In the morning we had breakfast made by Poly and then we headed our own ways; I took off towards Veliko Tarnovo and then Ruse and Giurgiu-Bucharest; the other Romanian guys left for another direction to see other locations on their way home.

Here are some photos from the "suburbs" of Veliko Tarnovo; it seems to be some kind of monastery and some caves carved in the mountain rocks.

neighbor's goat screwed with this post 08-09-2010 at 05:59 AM
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Old 08-09-2010, 06:25 AM   #4
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Well, that's difficult to say. Some say they felt just like home. I'd say it's a little bit better than home because:
- back home, you definitely ain't gonna find a place to feel like home AND get to see all the stuff, meet all the guys, get yourself surprised by all the people coming in, ride all that far and feel oh so close to the entire motorcycle karma harmonizing with that place.
You simply have to come and see the camp for yourself. It is unique in it's own way. And remember what I've told you is only one small part of what Idilevo means; just wait and see the surroundings, the lake, Hotnitsa and so on.

Go and see Poly, one of the kindest and nicest persons you'll get to meet; go and greet Ivo, the friend to have when you're in need and always ready with the proper tool from Doug and Poly's workshop; go pet the funny ginger cat; go check out the old, dusty bikes; sign your name on the newly installed whiteboard with the world map; say Hello to Debbie and Andy, and, best of all - claim yourselves the first free ADV beer.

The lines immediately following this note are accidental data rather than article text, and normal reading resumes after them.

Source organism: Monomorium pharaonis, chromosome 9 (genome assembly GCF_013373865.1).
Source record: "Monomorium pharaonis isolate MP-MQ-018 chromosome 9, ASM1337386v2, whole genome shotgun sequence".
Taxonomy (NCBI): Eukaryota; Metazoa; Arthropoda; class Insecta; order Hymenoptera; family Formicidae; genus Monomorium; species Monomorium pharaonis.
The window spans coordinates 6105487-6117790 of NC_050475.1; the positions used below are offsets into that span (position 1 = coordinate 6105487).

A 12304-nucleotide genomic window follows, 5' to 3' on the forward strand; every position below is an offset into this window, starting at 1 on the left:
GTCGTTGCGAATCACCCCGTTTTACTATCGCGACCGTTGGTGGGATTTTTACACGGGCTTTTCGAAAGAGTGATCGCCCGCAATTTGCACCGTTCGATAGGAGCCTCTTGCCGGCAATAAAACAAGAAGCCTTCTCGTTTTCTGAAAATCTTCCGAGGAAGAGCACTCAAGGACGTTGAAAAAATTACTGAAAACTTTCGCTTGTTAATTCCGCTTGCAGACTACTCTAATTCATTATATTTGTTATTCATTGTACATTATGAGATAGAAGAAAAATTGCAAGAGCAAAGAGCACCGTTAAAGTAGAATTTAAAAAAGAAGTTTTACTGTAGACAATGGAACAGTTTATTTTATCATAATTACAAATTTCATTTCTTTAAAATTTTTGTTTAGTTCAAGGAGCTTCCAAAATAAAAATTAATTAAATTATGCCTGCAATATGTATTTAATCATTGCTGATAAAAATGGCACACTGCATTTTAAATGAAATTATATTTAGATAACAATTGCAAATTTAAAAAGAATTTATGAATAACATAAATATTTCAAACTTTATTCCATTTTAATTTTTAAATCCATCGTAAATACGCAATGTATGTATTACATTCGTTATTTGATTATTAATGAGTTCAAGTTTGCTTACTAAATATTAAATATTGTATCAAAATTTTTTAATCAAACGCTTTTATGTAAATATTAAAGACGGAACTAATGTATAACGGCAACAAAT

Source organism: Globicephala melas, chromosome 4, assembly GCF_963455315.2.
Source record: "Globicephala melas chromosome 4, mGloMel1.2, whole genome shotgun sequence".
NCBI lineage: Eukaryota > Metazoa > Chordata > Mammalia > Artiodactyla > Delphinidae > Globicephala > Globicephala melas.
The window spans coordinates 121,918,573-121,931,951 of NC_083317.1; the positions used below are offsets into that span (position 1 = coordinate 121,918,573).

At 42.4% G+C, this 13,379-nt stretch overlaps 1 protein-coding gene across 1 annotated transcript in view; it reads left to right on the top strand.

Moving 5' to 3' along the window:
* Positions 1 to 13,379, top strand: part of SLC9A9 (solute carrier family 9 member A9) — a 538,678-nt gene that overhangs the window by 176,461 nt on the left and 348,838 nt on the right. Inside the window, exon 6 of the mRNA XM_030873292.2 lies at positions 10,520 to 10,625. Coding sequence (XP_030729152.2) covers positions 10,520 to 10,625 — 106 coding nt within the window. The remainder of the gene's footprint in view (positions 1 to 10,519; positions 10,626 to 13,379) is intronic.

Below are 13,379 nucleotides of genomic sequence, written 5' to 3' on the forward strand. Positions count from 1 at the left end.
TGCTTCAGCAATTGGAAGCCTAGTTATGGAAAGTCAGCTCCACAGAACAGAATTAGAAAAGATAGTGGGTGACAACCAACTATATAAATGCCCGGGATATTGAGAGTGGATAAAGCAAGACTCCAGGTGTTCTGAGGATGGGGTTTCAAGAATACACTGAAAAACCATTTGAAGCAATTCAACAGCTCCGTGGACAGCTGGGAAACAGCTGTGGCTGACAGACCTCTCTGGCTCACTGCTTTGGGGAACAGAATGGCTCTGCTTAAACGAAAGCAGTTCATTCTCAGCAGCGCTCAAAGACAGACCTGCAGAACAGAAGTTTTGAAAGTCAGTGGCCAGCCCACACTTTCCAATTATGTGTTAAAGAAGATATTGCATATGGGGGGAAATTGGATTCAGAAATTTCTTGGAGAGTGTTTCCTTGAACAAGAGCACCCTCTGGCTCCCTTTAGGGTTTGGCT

And if you go there, make us, ADV riders, proud, and - just as Doug said - make that place a little better. "Add spiritual value" to the place, bring and leave there something personal and dear. Leave a positive mark, a small "thank you" for these guys' hospitality up there in the idyllic Bulgarian mountains. There are T-shirts you can buy from the moto camp to wear home; and if you didn't already have the chance to contribute via paypal, remember that Doug helps his friend Bogdan in Odessa to take care of those kids forced to leave the orphanage; don't be shy to drop a small donation right there at Poly's place.

I've arrived just yesterday from there, but I'm really looking forward to going there again, to see the rest of it and more.

neighbor's goat screwed with this post 08-09-2010 at 10:10 AM
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Old 08-18-2010, 09:52 AM   #5
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Hey Dragos
Im sorry I wasnt there when you came, but the road was beckoning.....

Im glad you had a good time, & hope to see you next time.
Thanks for the license plate & all the kind words!

My bike hotel in Bulgaria. ADVriders get 1st beer free!

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Old 08-18-2010, 08:05 PM   #6
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Old 08-20-2010, 10:55 AM   #7
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very nice, thank you. I'll have to show this to a friend of mine who grew up in Bulgaria.
God. Family. Motorcycles. Guns. Music. Books. Dogs. Beer. Baseball. Work. That about covers it.

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Old 09-14-2010, 02:17 AM   #8
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Hi Goatie

Thanks for sharing your RR to Doug's palace ;)

Made me want to plan a trip down there next year, family permitting ;) As it's only a 27 hr's ride away from me ;)